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Dialogic teaching in Google Classrooms

Written by: Tristan Igglesden
10 min read

This paper outlines the initial findings of a practitioner research project into the ways in which Google Classroom can be used to support classroom dialogue. These findings are taken from the first phase of a doctoral (EdD) study at Cambridge University. The setting for this ongoing project is an independent preparatory school that is making use of the Google Classroom platform to deliver curriculum materials to students in a range of subjects, with the focus here on Year 7 lessons.

There is a growing interest in schools currently in exploring the potential for dialogic teaching to increase students’ capacity for reasoning and reflection (Faculty of Education, 2018). Through lesson planning, surveys and interviews, participants in this phase of the project help to identify some of the ways in which Google Classroom can be used to open up new spaces for such dialogue.

Dialogic pedagogy

Talk is a natural tool used by teachers to encourage learning, through direct instruction, questioning and broader discussion. But not all communication is dialogue. Dialogue requires all participants to be open to others in the shared exchange of ideas. Dialogic teaching takes place when classroom talk is deliberately utilised to help students to develop their higher order thinking. Dialogue implies that a horizontal (between participants) rather than vertical (from teacher to student) transmission of knowledge is the route to lasting cognitive change (Alexander, 2001). This pedagogy is built on the social constructivist idea that it is impossible to separate the social and psychological functions of dialogue. Lev Vygotsky (1978) claimed that an important way in which students learn to think individually is through learning to reason with others.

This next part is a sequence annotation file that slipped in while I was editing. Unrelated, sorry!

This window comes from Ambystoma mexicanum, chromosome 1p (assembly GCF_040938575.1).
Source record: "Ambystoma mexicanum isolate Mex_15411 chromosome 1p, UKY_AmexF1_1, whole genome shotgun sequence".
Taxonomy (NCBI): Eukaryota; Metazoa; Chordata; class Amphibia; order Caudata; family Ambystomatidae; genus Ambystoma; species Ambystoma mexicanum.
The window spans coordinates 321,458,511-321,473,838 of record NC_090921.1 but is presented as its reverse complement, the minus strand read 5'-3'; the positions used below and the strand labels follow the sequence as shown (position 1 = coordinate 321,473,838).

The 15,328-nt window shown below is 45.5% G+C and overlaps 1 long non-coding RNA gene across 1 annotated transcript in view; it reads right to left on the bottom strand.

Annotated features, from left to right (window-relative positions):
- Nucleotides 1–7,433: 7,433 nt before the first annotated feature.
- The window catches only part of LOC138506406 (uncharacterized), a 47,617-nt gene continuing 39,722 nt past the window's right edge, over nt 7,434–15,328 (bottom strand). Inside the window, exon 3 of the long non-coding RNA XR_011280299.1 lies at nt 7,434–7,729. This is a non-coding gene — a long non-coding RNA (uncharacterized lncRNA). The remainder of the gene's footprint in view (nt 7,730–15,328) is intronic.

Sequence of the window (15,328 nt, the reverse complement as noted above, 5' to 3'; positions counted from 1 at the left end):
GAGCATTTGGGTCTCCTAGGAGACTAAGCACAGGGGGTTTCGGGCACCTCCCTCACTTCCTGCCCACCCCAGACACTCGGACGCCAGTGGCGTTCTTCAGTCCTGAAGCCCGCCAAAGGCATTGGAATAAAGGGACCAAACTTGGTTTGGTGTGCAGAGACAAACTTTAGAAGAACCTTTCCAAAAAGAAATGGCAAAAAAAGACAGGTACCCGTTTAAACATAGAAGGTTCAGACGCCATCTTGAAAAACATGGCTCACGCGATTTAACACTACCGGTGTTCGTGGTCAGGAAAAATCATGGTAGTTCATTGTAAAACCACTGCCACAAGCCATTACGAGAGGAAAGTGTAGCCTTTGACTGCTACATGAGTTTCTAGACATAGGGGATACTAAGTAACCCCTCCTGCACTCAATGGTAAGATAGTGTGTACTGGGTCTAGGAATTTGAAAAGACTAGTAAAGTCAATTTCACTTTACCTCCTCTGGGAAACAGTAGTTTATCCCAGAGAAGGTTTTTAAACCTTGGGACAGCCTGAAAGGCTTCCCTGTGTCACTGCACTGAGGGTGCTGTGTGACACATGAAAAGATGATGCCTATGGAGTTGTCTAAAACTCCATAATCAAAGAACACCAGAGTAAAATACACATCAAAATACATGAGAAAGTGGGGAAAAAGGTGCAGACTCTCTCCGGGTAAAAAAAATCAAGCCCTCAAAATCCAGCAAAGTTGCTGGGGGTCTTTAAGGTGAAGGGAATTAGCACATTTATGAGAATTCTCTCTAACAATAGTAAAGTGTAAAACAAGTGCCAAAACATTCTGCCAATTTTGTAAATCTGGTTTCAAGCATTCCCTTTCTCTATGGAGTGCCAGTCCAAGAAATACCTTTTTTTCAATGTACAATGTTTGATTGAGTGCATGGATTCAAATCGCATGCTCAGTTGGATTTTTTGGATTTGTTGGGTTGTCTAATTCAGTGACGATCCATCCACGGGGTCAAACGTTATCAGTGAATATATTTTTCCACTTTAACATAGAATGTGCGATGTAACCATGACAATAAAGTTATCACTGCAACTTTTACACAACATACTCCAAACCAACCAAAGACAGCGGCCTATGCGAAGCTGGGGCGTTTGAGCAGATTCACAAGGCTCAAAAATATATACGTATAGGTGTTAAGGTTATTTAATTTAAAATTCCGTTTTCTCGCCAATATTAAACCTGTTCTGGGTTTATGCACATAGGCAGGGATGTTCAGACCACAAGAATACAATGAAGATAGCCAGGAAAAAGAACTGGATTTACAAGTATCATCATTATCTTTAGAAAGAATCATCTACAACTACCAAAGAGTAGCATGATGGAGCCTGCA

Classrooms in which dialogic activities take place tend to share features that most teachers would wish to see in their own lessons: the open exchange of ideas, collaborative inquiry, reasoning, engagement with different perspectives and mutual respect (Haneda, 2017). A recent study by the Education Endowment Foundation found that dialogic pedagogy led to an average of two additional months of progress in Year 5 English and science lessons (Jay et al., 2017). Despite increasing support for dialogic pedagogy, large-scale studies suggest that system-wide change is yet to occur (Haneda, 2017). Classroom discussion is often ring-fenced, since most student contributions tend to align with those of the teacher whose comments direct the flow of enquiry. In contrast to traditional teaching, learning via an expanded dialogue can empower participants to construct new knowledge for themselves (Wegerif, 2013). Reflective dialogue is characterised by gaps between perspectives remaining open – an essential condition for productive discourse. The working definition of dialogue for this EdD project is a sign-based interaction that promotes intersubjectivity between participants’ (after Marková and Linell, 1996).

Google Classroom

Google Classroom is a free, cloud-based learning management system (LMS) that is an integrated part of the ‘G Suite for Education’. The platform aids the distribution of digital teaching materials and the coordination of collaborative projects. Since 2015, the number of users of Google Classroom has risen to 70 million (Tech Crunch, 2017). Given the global usage of this LMS, the tools are likely to soon be accessible to most teachers.

When working within the framework of the Google Classroom, it is essential that teachers identify ways to develop the skills that they most value in their students. Of particular interest are the collaborative functions of Google Classroom that can support dialogue in classrooms. These include Share and Comments functions, which allow users to collaborate in the creation of digital media. Users generate lasting digital artefacts, allowing dialogues to take place over a sustained period and at a pace controlled by the learners. In theory, the timeless, multimodal and visible nature of these artefacts should highlight the differences in perspectives between students and thus sustain reflective dialogue between them (Mercer et al., 2017).

Methods